STANDING ROCK – Artist-led projects backing the pipeline protest include Masonite-and-mirror shields and a “migration.”
The nearly eight-month-long gathering of Native people and non-Native supporters against the Dakota Access Pipeline (DAPL), which crosses the Missouri River and traditionally-tribal lands in North Dakota, has drawn support from the artist community, in forms both familiar (posters, banners) and not-so-familiar.
Among the more innovative artist-led projects include a video explaining how to make mirrored shields to protect the “water protectors” and their allies, and a “migration” of supporters to the protest camps.
Hyperallergic reports on a number of artists and projects connected to the protest, among them “Give Thanks: A Conscious Migration to Standing Rock,” a call for Native and non-Native supporters, including artists, to come to the protest camps. The invitation was first issued on November 18.
The Protectors’ Alliance, an organization that supports peaceful direct action on environmental and social-justice issues, provides advice for people intending to join the “migration.” The group offers suggestions for respecting Native experiences and viewpoints while residing in the camps, including a reminder that the Thanksgiving holiday is a Day of Mourning for many Native Americans.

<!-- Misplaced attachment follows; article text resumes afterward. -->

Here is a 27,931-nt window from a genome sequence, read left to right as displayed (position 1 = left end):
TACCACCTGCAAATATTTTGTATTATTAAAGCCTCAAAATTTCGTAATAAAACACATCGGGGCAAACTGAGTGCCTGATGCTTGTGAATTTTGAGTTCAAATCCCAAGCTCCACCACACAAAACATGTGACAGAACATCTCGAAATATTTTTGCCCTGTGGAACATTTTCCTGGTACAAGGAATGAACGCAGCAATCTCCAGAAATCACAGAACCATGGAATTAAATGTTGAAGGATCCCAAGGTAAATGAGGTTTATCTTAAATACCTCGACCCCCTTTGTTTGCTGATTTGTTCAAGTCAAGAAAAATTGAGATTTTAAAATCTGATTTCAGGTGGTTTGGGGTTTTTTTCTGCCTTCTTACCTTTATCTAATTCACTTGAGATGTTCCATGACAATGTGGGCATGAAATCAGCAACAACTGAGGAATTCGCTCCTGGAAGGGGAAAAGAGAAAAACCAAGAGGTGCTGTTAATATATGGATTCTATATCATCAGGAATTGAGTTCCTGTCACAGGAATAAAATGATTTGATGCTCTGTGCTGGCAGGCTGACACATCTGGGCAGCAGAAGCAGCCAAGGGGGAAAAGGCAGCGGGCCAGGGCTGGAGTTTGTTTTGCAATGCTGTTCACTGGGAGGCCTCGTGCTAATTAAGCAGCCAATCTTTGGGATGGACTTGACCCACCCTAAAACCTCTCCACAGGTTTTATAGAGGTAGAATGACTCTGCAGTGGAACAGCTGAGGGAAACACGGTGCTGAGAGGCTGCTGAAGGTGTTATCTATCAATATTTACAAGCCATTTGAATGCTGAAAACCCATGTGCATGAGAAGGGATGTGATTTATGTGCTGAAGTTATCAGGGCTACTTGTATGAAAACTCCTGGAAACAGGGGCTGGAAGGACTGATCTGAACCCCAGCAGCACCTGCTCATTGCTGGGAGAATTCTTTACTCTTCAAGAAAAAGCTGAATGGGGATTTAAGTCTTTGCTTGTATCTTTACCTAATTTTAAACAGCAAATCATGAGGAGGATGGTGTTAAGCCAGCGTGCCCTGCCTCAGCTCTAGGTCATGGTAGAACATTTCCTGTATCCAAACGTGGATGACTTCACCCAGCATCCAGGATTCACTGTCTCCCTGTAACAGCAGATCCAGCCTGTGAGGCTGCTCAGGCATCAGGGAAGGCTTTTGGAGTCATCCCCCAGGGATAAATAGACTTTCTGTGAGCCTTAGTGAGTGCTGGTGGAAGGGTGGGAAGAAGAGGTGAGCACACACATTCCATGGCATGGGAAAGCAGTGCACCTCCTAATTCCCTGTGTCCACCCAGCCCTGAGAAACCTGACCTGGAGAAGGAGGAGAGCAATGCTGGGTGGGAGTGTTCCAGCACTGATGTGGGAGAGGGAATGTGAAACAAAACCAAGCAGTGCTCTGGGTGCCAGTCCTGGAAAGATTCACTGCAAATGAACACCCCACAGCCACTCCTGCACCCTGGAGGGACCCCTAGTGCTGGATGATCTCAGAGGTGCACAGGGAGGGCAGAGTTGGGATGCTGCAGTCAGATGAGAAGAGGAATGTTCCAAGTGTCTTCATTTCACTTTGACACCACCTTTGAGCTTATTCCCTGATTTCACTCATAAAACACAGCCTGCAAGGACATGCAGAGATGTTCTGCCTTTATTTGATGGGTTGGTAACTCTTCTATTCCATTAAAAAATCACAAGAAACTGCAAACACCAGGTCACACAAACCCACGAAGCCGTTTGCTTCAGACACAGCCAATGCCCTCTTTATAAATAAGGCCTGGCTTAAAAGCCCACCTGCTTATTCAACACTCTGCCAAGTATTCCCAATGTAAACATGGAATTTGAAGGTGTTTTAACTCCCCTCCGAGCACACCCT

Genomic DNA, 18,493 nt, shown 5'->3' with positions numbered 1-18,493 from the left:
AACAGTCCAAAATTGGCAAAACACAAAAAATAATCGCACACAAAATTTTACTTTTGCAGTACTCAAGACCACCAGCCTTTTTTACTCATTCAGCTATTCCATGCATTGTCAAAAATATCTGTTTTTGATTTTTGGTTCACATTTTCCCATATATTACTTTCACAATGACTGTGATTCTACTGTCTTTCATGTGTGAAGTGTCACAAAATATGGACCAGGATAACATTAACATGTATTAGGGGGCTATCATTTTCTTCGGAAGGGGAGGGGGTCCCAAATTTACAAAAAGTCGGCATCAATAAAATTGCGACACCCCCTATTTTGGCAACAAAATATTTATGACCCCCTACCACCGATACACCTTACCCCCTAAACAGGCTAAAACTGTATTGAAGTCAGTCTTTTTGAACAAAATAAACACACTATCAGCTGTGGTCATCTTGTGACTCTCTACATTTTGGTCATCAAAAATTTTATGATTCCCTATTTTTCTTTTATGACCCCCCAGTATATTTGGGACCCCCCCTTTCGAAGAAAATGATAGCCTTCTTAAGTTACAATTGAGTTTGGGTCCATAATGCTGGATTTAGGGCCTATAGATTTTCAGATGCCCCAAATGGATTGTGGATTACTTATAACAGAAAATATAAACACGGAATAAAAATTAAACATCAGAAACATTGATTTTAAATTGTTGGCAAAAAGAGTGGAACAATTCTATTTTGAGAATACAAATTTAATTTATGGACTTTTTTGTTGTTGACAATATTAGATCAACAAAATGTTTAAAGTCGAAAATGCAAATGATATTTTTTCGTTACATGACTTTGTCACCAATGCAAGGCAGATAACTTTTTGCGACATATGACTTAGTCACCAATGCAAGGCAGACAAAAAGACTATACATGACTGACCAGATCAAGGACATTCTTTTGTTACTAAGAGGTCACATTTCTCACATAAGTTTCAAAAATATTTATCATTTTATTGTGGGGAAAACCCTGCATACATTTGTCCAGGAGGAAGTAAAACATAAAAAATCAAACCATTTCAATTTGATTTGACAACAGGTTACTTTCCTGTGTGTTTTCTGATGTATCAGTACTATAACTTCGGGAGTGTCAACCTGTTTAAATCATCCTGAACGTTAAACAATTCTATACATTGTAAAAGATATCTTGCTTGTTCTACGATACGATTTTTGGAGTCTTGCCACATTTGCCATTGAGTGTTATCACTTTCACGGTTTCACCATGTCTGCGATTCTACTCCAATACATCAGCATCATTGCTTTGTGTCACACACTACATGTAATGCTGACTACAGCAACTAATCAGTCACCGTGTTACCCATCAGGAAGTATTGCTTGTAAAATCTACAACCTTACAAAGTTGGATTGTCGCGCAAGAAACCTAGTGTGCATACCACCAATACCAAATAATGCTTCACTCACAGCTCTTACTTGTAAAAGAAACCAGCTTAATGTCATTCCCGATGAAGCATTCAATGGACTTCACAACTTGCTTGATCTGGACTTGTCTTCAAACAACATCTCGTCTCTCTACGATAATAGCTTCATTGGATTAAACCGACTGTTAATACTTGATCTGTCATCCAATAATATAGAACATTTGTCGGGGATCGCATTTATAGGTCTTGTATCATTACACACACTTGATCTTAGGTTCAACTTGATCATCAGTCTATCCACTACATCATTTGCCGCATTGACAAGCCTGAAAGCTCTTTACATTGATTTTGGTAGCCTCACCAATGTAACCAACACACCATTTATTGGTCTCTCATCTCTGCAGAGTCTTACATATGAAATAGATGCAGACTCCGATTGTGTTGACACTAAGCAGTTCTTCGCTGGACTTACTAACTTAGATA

The Hyperallergic article also focuses on the work of a leading Native anti-DAPL artist, Cannupa Hanska Luger, who has posted a video [see below] explaining how to make a mirrored shield—a Masonite board covered on one side with mirror film—that protestors can use to protect themselves from water cannons, concussion grenades, and rubber bullets, which police have used against them.
Hyperallergic calls the shield “poetic armor, forcing the aggressor—in this case the armed DAPL security—to look at themselves as they attack men, women, and children who are defending water.”
In the video, Luger asks viewers to make shields and send them to the protest camps, providing addresses.